The cyclical process of target selection begins with the issue of orders and guidelines by the Joint Force Commander (JFC). During the targeting cycle, the JFC’s objectives and guidelines are supplemented with intelligence and operational information, in order to select specific targets. This also serves to determine the means of achieving the desired effect of targeting. Target selection mechanisms exist at various levels. National governments or higher command headquarters may impose policy directives, restrictions and priorities on the JFC.
Joint Targeting Coordination Board
The JFC may set up a joint targeting coordination board (JTCB) to allow an integrated process of targeting to proceed. Key officers of the operational units and national liaison officers may be added to the JTCB. The JTCB may analyse target information, develop guidelines, set priorities and must compile a list of targets (the Joint Integrated Prioritized Target List or JIPTL).
Stages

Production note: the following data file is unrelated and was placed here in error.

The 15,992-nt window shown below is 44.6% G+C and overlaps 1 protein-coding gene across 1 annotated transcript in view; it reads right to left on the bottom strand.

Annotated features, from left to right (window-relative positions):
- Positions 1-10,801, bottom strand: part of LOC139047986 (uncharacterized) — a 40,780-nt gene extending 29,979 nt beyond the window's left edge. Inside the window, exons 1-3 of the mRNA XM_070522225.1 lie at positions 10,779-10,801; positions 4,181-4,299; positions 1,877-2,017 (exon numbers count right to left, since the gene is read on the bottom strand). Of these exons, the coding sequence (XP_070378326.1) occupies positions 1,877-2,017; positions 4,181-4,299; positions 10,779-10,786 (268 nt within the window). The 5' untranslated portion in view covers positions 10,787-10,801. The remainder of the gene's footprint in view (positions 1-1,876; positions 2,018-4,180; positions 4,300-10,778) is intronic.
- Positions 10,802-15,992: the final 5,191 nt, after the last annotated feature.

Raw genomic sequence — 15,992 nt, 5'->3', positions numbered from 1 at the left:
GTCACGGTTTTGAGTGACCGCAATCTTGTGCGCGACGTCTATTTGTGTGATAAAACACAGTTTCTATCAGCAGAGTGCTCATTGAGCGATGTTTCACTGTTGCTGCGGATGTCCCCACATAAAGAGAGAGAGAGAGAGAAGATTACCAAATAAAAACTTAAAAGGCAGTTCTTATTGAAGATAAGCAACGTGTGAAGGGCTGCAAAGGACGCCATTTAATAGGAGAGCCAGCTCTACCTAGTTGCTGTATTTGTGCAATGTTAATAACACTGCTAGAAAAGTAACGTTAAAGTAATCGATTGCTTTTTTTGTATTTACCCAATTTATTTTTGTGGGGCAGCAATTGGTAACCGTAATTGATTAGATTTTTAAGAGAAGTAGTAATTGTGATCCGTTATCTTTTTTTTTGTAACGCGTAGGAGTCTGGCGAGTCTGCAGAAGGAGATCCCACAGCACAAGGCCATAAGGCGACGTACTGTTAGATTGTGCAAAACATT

The air force targeting cycle consists of six stages:
- Stage 1: coordination with component commanders (sea, land and air). The JFC regularly consults the component commanders on the results of operations, the strategy to follow and future operational plans. The JFC makes his purposes clear, provides general guidelines and determines his criteria for success. In doing so, he describes his intentions in detail and determines or adapts his priorities. The target list, compiled in this round of the coordination, includes the rules of engagement.
- Stage 2: target development. The JFC’s guidelines are used to develop targets. These are selected from the target list, requests for support from component commanders, and intelligence information. The end-product of stage 2 is a prioritized target list, the JIPTL.
- Stage 3: choice of weapons and allocation of resources, based on the JIPTL. The information is developed for approved targets. This includes stating the desired main point of impact (DMPI).